This uses a player's ten best offensive seasons, determined by offensive Win Shares. For players with less than ten career seasons, all of their seasons are included.
Rate stats are compared to the league averages (which are adjusted for the player's ballpark). For example, a player with a .290 batting average with a league average of .260 would be 11.5% better than league average. This number is then compared to the x players with the most plate appearances (where x = # of teams that year multiplied by 8), to find the percentile. This is done for all ten seasons, with the mean percentile (weighted on plate appearances) being the final value that is displayed on the graph.
As a general rule of thumb, high percentiles are good and low percentiles are bad. A batter in the 98th percentile of strikeout percentage is better than 98% of the league at avoiding strikeouts.
This uses a player's ten best pitching seasons, determined by pitching Win Shares. For players with less than ten career seasons, all of their seasons are included.
Rate stats are compared to the league averages (which are adjusted for the player's ballpark). For example, a player with a 2.50 ERA with a league average of 3.50 would be 40% (3.50 / 2.50) better than league average. This number is then compared to the x players in the league with the most batters faced, to find the percentile. This is done for all ten seasons, with the mean percentile (weighted on batters faced) being the final value that is displayed on the graph.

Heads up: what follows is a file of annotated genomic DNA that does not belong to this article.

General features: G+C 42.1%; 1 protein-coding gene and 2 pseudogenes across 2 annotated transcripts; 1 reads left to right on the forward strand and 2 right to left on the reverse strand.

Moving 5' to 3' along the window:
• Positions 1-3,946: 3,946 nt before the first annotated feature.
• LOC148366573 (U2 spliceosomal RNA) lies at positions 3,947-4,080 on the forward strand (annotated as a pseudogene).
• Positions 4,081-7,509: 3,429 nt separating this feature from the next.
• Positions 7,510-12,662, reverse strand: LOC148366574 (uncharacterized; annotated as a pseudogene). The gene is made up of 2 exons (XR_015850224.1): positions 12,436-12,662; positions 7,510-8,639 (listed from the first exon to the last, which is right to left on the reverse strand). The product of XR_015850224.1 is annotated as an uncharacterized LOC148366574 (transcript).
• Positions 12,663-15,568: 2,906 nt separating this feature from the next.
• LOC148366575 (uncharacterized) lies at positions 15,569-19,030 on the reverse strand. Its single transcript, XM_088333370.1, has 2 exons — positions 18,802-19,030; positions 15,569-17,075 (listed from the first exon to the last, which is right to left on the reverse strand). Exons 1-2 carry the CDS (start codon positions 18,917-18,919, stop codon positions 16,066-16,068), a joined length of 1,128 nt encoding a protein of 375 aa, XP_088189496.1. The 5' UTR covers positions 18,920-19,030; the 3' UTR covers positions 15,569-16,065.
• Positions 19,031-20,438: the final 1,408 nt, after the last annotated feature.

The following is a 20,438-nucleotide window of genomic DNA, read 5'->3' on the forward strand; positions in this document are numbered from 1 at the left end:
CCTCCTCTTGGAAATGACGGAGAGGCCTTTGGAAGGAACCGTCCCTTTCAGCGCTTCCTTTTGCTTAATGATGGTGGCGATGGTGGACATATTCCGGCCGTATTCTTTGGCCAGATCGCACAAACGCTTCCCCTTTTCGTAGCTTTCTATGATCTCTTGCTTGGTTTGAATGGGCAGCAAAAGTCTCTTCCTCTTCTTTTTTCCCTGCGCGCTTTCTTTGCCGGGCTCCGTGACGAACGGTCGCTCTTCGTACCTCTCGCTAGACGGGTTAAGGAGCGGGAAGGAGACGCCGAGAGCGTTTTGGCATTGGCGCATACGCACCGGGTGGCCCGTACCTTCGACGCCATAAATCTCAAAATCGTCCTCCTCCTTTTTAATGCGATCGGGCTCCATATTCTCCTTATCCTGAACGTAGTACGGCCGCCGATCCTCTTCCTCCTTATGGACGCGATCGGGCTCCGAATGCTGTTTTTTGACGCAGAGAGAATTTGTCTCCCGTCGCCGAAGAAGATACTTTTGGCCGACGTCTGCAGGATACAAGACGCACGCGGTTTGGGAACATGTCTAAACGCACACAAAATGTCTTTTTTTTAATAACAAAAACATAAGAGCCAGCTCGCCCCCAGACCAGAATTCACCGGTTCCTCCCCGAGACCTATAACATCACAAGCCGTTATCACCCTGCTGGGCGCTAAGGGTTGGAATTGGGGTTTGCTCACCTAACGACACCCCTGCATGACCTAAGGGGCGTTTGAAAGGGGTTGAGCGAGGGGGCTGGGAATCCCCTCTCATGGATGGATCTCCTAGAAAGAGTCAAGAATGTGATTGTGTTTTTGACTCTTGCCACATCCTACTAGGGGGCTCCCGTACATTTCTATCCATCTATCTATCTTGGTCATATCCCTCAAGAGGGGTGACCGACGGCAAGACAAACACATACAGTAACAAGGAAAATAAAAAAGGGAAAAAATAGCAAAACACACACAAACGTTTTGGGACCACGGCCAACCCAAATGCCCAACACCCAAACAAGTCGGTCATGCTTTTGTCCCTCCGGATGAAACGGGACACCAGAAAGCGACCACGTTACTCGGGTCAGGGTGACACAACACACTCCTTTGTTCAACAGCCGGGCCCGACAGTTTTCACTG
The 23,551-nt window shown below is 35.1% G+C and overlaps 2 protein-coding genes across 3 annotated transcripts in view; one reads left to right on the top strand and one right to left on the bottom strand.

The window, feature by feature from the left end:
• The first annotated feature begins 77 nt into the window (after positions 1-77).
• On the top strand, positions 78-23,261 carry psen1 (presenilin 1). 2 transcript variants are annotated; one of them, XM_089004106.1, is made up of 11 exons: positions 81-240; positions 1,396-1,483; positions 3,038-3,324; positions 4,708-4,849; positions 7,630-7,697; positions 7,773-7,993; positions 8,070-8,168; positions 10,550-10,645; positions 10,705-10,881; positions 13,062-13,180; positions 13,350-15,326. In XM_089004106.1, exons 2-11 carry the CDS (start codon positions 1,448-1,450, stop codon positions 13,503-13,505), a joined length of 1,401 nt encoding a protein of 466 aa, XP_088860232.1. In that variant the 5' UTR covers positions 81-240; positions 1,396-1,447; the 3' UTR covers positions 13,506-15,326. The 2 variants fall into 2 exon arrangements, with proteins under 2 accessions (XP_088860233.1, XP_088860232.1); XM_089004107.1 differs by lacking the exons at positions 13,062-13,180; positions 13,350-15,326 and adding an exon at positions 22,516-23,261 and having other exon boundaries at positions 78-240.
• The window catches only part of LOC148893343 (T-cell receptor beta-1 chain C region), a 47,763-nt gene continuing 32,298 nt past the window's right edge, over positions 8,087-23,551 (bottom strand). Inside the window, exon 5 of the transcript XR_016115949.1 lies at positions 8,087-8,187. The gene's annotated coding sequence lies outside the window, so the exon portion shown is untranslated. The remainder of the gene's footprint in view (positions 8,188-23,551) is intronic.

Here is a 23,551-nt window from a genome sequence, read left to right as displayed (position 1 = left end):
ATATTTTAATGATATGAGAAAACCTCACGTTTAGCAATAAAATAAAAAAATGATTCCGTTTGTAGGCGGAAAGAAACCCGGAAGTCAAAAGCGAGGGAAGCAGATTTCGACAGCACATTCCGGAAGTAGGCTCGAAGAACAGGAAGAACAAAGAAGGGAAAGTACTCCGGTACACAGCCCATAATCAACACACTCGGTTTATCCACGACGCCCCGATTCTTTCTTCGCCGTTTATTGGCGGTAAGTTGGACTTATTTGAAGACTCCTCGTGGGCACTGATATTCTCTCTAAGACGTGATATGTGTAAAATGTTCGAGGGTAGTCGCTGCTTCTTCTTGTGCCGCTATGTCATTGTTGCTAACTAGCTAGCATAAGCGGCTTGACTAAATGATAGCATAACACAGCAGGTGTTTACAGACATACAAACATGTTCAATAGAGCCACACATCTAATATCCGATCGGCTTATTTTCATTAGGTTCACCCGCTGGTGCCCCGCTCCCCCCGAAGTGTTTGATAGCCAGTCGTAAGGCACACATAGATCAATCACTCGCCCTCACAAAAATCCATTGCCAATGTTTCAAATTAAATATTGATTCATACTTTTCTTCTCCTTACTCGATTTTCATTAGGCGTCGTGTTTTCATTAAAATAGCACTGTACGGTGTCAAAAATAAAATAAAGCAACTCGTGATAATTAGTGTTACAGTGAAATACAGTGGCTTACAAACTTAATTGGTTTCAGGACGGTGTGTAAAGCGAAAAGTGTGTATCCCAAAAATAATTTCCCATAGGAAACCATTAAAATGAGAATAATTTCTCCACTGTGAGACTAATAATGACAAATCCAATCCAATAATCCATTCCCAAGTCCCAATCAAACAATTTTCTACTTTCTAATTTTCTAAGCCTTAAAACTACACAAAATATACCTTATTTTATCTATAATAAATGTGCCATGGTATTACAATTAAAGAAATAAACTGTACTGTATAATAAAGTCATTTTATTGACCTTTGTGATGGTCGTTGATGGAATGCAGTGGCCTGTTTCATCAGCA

As a general rule of thumb, high percentiles are good and low percentiles are bad. A pitcher in the 87th percentile of walks allowed percentage is better than 87% of the league at avoiding walks.
This uses a player's ten best fielding seasons, determined by fielding Win Shares. For players with less than ten career seasons, all of their seasons are included. To qualify for a percentile rating, a player needs at least 200 career games at that position
Using Defensive Regression Analysis, this graph looks at runs saved per 1000 innings and compares this rate to the x players at that position with the most innings (where x = # of teams that season), to find the percentile. This is done for all ten seasons, with the mean percentile (weighted on innings) being the final value that is displayed on the graph.